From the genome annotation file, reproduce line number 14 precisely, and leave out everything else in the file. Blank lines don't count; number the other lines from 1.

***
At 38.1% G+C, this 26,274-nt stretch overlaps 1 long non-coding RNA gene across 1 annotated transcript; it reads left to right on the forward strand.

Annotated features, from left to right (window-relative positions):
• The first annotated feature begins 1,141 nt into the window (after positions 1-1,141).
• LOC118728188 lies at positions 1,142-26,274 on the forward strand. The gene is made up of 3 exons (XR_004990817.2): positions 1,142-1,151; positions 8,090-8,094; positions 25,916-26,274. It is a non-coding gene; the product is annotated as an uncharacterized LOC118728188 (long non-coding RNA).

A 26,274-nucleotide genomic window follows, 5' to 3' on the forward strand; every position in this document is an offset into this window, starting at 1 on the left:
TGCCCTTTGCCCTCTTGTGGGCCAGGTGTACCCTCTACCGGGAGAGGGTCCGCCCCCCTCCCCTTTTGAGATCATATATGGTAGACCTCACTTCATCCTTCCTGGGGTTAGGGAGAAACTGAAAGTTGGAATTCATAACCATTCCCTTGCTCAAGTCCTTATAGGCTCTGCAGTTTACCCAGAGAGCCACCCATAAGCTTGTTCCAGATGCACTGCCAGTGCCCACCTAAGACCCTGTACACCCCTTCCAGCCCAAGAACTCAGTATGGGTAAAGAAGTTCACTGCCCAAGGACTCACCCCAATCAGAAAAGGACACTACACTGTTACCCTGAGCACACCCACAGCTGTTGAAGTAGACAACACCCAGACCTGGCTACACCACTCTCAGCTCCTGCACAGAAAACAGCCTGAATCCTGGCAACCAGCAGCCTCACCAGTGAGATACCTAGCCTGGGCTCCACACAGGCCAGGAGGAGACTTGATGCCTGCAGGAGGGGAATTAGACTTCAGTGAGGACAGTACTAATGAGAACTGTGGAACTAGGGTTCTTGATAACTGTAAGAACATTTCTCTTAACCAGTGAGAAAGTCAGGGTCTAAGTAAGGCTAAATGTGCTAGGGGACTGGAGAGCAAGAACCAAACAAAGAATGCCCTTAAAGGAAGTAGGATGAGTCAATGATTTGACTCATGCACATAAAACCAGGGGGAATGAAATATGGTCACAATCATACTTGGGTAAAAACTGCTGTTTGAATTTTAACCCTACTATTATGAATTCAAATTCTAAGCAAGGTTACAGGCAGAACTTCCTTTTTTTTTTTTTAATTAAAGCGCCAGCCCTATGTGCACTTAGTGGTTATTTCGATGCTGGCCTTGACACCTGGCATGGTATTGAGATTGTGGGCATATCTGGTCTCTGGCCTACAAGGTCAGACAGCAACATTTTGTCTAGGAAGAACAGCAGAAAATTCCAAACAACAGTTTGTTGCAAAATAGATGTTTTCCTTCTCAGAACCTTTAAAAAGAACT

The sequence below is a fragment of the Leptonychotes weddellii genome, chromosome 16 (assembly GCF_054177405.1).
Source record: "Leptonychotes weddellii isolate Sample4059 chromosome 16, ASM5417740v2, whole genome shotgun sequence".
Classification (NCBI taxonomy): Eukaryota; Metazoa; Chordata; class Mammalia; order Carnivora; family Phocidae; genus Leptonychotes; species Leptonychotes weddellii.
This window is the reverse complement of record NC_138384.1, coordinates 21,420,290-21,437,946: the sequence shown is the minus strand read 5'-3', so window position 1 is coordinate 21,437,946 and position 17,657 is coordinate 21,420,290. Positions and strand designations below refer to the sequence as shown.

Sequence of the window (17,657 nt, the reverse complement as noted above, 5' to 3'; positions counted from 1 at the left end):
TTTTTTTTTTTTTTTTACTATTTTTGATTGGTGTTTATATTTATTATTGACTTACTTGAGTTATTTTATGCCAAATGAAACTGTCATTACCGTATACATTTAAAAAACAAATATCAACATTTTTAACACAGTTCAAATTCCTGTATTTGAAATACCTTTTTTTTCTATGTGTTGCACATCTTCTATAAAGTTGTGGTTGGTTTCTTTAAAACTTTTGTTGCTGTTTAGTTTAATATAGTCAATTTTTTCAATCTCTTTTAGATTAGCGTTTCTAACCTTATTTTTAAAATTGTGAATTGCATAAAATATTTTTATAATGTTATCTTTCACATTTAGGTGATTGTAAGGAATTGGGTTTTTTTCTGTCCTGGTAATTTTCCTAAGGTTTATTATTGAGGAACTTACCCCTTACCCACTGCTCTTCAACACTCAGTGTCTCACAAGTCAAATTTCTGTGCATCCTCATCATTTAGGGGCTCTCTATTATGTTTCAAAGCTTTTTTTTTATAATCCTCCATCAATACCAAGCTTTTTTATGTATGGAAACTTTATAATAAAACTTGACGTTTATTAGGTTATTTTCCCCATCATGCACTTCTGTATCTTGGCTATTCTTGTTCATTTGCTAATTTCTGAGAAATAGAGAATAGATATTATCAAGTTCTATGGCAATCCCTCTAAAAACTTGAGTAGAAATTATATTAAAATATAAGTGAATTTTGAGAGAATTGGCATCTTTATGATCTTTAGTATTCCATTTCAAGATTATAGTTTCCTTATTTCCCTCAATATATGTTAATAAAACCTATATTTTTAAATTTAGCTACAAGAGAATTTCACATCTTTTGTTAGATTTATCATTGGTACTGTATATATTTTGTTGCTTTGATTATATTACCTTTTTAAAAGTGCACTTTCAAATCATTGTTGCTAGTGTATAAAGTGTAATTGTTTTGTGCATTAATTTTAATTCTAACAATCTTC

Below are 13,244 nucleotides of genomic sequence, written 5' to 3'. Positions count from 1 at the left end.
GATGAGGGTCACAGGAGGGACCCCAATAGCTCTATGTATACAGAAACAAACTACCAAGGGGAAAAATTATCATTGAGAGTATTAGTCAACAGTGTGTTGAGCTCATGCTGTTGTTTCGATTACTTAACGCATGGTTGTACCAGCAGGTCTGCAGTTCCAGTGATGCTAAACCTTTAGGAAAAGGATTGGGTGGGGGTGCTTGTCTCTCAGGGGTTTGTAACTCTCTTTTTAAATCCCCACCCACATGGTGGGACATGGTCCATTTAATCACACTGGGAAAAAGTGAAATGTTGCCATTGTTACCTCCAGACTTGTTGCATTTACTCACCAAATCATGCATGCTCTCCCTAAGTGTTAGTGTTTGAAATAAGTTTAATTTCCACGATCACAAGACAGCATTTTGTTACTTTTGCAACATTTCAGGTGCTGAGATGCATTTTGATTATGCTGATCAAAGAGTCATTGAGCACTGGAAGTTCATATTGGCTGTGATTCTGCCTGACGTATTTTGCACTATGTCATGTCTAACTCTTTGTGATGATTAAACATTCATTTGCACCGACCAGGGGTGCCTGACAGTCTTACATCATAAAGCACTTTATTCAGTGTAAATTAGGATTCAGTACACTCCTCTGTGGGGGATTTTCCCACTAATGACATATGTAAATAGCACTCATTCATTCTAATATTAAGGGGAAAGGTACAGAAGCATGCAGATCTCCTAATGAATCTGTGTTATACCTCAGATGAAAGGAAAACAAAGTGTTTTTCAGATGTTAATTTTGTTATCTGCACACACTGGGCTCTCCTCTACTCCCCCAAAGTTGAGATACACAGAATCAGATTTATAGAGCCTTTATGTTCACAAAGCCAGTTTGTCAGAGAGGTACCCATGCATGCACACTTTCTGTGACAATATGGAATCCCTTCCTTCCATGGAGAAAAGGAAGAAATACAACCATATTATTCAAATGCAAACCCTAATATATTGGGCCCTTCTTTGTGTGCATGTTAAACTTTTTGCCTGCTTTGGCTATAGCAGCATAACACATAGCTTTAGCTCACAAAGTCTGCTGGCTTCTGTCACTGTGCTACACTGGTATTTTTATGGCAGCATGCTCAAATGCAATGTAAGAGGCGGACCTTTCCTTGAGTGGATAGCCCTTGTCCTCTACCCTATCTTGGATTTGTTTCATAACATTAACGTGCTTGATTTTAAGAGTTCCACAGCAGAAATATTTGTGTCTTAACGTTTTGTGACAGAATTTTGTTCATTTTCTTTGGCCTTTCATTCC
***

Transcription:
GATGAGGGTCACAGGAGGGACCCCAATAGCTCTATGTATACAGAAACAAACTACCAAGGGGAAAAATTATCATTGAGAGTATTAGTCAACAGTGTGTTGAGCTCATGCTGTTGTTTCGATTACTTAACGCATGGTTGTACCAGCAGGTCTGCAGTTCCAGTGATGCTAAACCTTTAGGAAAAGGATTGGGTGGGGGTGCTTGTCTCTCAGGGGTTTGTAACTCTCTTTTTAAATCCCCACCCACATGGTGGGACATGGTCCATTTAATCACACTGGGAAAAAGTGAAATGTTGCCATTGTTACCTCCAGACTTGTTGCATTTACTCACCAAATCATGCATGCTCTCCCTAAGTGTTAGTGTTTGAAATAAGTTTAATTTCCACGATCACAAGACAGCATTTTGTTACTTTTGCAACATTTCAGGTGCTGAGATGCATTTTGATTATGCTGATCAAAGAGTCATTGAGCACTGGAAGTTCATATTGGCTGTGATTCTGCCTGACGTATTTTGCACTATGTCATGTCTAACTCTTTGTGATGATTAAACATTCATTTGCACCGACCAGGGGTGCCTGACAGTCTTACATCATAAAGCACTTTATTCAGTGTAAATTAGGATTCAGTACACTCCTCTGTGGGGGATTTTCCCACTAATGACATATGTAAATAGCACTCATTCATTCTAATATTAAGGGGAAAGGTACAGAAGCATGCAGATCTCCTAATGAATCTGTGTTATACCTCAGATGAAAGGAAAACAAAGTGTTTTTCAGATGTTAATTTTGTTATCTGCACACACTGGGCTCTCCTCTACTCCCCCAAAGTTGAGATACACAGAATCAGATTTATAGAGCCTTTATGTTCACAAAGCCAGTTTGTCAGAGAGGTACCCATGCATGCACACTTTCTGTGACAATATGGAATCCCTTCCTTCCATGGAGAAAAGGAAGAAATACAACCATATTATTCAAATGCAAACCCTAATATATTGGGCCCTTCTTTGTGTGCATGTTAAACTTTTTGCCTGCTTTGGCTATAGCAGCATAACACATAGCTTTAGCTCACAAAGTCTGCTGGCTTCTGTCACTGTGCTACACTGGTATTTTTATGGCAGCATGCTCAAATGCAATGTAAGAGGCGGACCTTTCCTTGAGTGGATAGCCCTTGTCCTCTACCCTATCTTGGATTTGTTTCATAACATTAACGTGCTTGATTTTAAGAGTTCCACAGCAGAAATATTTGTGTCTTAACGTTTTGTGACAGAATTTTGTTCATTTTCTTTGGCCTTTCATTCC